Horry County Police have warned residents they will no longer be able to respond as Hurricane Florence starts to hit the Grand Strand in force.
“Conditions have become too dangerous for public safety crews to respond,” the department tweeted Friday. “Responses will be slow or limited.”
County officials said the 911 system is still able to handle calls, but would not be dispatching first responders in most cases until the storm eases up. More than 34,000 customers had lost power in the storm as of early Friday afternoon. Officials are concerned the situation could become more precarious if flooding starts to cut off roads leading into the region.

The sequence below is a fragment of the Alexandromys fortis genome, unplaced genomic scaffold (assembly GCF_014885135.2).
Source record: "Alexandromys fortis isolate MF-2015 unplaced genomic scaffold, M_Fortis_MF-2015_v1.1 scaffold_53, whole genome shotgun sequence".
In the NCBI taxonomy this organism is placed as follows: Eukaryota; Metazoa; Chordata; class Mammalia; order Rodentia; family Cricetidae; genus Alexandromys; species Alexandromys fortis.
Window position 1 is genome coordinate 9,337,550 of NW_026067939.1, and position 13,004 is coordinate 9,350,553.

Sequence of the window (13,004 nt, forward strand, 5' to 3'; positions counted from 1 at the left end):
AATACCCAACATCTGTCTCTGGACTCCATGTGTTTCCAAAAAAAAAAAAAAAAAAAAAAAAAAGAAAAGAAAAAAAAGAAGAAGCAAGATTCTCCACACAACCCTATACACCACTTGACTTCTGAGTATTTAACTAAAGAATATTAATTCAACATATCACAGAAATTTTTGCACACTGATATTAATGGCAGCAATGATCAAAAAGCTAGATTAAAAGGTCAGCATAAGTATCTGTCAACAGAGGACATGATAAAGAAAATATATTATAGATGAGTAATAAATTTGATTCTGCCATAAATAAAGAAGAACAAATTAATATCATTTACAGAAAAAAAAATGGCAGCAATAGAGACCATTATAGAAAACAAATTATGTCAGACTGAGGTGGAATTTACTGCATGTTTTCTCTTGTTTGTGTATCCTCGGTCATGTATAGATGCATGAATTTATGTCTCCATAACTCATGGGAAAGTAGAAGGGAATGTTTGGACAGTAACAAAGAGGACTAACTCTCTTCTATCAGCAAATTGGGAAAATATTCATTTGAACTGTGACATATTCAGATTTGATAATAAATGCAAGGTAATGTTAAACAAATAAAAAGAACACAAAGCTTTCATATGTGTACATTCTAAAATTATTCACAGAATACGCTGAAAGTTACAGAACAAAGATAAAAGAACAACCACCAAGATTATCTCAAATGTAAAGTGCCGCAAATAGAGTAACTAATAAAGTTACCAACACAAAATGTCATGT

“We’re very concerned about the road network that goes into the Myrtle Beach area because it is so low-lying, and it’s a possibility that area could get cut off,” South Carolina National Guard commander Maj. Gen. Robert Livingston told the Charleston Post and Courier as Florence reached the South Carolina border.
Most of Myrtle Beach’s population evacuated ahead of the storm, but thousands still remain to ride it out. Nearly every town and unincorporated Horry County were under a curfew Thursday night. That will likely be the case again Friday.
“We’ve seen probably 75-80 percent compliance with the three evacuation zones (in Horry County),” county emergency management director Randy Webster told reporters on Thursday. “I think the citizens have done their part.”
As of 2 p.m., Hurricane Florence was a Category 1 storm, with wind gusts around 75 miles per hour. Its center was reported close to Shallotte, North Carolina but slowly moving westward towards the South Carolina border and Horry County.